Whether you want to buy or sell a veterinary practice, it’s important that you have accurate information before beginning the process. Unfortunately, however, there is a lot of inaccurate information out there. Below are some common misconceptions about buying and selling a veterinary practice. For additional information, please contact a veterinary practice attorney.
School debt prevents financing
Buyers often worry that student loan debt will prevent them from obtaining financing. This isn’t necessarily the case. In fact, successful veterinary practices often generate enough cash to allow owners to pay off their student loans.
Owning a practice requires long hours
Although potential veterinary practice purchasers often worry that they’ll be required to work long hours to be successful, studies show that new practice owners typically work around 40 hours per week.
Practice ownership requires years of veterinary experience
Those who graduate from veterinary school should trust that their education has adequately prepared them for practice ownership. Most veterinarians are ready for practice ownership within three years of graduation.
Practice ownership requires business experience
Although business experience helps, it isn’t required when purchasing a veterinary practice. Many veterinary practice owners learn the business side of the practice as they go along.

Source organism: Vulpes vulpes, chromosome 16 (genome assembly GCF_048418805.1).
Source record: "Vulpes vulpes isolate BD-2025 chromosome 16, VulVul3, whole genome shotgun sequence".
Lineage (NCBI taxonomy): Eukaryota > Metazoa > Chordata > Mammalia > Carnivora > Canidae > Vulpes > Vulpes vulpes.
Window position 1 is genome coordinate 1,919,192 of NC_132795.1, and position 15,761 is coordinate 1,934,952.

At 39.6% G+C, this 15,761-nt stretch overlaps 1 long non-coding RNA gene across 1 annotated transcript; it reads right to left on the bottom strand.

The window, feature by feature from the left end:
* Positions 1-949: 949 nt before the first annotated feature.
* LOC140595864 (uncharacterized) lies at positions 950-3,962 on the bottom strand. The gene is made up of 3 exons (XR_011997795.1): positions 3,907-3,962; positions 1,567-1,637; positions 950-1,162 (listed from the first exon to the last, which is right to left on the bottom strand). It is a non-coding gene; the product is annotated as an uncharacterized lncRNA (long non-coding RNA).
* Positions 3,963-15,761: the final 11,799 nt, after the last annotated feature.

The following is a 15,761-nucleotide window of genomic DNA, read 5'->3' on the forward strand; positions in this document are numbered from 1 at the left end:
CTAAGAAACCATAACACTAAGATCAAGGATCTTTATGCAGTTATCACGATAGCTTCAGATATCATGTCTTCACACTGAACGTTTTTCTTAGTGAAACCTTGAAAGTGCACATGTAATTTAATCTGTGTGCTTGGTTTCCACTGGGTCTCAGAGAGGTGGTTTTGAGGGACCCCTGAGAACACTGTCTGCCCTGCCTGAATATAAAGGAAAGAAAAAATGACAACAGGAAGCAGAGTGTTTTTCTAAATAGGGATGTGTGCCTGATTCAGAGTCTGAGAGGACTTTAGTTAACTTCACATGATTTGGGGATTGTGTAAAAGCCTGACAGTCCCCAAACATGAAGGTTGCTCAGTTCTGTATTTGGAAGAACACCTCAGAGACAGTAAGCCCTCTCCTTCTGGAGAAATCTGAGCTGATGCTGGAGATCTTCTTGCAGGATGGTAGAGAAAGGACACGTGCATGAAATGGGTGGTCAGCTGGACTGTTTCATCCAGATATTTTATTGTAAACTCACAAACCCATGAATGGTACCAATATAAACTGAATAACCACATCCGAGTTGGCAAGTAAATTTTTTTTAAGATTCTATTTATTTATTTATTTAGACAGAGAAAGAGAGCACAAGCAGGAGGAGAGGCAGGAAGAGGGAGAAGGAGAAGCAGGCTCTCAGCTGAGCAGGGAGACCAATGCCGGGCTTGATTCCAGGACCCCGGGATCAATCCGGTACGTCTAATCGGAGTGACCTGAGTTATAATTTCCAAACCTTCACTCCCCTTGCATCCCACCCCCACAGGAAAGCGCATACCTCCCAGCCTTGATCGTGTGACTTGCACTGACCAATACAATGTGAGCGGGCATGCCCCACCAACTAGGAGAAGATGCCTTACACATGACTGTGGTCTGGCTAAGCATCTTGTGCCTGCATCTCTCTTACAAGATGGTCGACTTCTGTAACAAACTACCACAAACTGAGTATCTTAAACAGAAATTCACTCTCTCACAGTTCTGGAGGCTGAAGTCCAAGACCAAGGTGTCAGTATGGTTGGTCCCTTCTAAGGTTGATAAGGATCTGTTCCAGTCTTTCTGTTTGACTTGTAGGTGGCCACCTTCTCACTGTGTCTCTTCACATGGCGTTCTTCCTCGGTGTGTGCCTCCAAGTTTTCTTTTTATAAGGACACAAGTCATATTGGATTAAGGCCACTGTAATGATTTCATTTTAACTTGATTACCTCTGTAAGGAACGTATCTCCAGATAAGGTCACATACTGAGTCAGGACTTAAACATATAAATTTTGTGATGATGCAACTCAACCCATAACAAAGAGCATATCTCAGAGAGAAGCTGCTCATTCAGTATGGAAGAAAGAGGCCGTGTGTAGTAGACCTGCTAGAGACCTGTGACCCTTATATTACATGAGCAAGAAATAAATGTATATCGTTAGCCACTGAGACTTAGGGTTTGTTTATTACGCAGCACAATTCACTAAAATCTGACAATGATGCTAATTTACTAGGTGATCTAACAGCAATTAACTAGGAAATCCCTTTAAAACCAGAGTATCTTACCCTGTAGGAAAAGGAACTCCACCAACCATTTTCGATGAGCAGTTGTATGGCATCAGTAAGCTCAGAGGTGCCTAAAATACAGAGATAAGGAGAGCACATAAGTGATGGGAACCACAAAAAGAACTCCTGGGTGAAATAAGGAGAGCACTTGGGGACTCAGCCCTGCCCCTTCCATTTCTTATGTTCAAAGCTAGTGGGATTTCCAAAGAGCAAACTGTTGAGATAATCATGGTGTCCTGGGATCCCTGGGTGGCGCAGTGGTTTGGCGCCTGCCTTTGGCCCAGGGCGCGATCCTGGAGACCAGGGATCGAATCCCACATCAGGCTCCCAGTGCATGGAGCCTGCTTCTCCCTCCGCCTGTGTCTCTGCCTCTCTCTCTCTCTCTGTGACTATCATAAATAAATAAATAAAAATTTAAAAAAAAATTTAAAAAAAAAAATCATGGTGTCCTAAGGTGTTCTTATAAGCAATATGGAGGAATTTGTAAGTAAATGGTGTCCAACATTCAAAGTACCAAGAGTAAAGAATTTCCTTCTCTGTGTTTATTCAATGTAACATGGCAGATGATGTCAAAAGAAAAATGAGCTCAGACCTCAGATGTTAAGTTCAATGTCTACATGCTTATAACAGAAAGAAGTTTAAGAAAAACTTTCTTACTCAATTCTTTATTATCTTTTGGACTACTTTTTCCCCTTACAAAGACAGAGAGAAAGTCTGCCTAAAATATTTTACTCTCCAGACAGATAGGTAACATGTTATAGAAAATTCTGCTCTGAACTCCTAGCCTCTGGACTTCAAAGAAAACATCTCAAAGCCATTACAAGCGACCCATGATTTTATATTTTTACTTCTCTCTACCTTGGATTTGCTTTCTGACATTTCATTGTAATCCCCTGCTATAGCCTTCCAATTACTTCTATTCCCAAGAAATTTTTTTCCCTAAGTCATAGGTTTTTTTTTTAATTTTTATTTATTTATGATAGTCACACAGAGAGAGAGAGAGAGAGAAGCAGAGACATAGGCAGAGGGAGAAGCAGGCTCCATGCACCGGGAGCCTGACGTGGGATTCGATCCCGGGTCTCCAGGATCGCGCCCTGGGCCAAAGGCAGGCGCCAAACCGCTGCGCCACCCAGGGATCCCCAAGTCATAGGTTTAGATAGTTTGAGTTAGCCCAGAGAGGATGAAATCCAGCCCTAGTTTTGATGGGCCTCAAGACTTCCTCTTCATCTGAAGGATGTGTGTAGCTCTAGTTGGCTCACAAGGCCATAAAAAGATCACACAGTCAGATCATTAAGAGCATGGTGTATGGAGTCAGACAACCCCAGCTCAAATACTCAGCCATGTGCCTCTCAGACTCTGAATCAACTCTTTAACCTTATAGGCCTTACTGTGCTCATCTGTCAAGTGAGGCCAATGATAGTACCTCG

Practice value can be based on last year’s gross revenue
Although fluctuations in the value of a business are common, a seller can’t base the value of his or her practice on a previous year’s gross revenue. Unfortunately, even if revenues are down, a seller must value his or her practice based on the most recent figures. Luckily, however, a bad year may simply mean that a seller should postpone the sale of his or her practice until business improves.
Corporate buyers pay more
Corporate buyers usually purchase larger practices, and they don’t always pay more than private purchasers. Therefore, it is incorrect to assume that the sale of one’s practice to a corporate buyer will always be more profitable than a sale to a private buyer.
The buyer will assume the cost for leased equipment
Leased equipment is often paid off by the seller when a transaction is complete, but it’s possible for a buyer to assume a seller’s current equipment leases. However, when a buyer assumes equipment leases, there is often an increase in practice expenses, and this may result in a lower sales price for the practice.
Contact Our Experienced Veterinary Attorneys
Buying and selling a veterinary practice can be extremely complicated. Therefore, whether you’re selling or buying a veterinary practice, it’s important that you have an experienced legal team on your side. At Mahan Law, we understand what it takes to successfully buy or sell a veterinary practice. When you come to us for help, our experienced veterinary attorneys will work hard to ensure that your veterinary practice transaction is a rewarding experience. Please contact us today to schedule a consultation.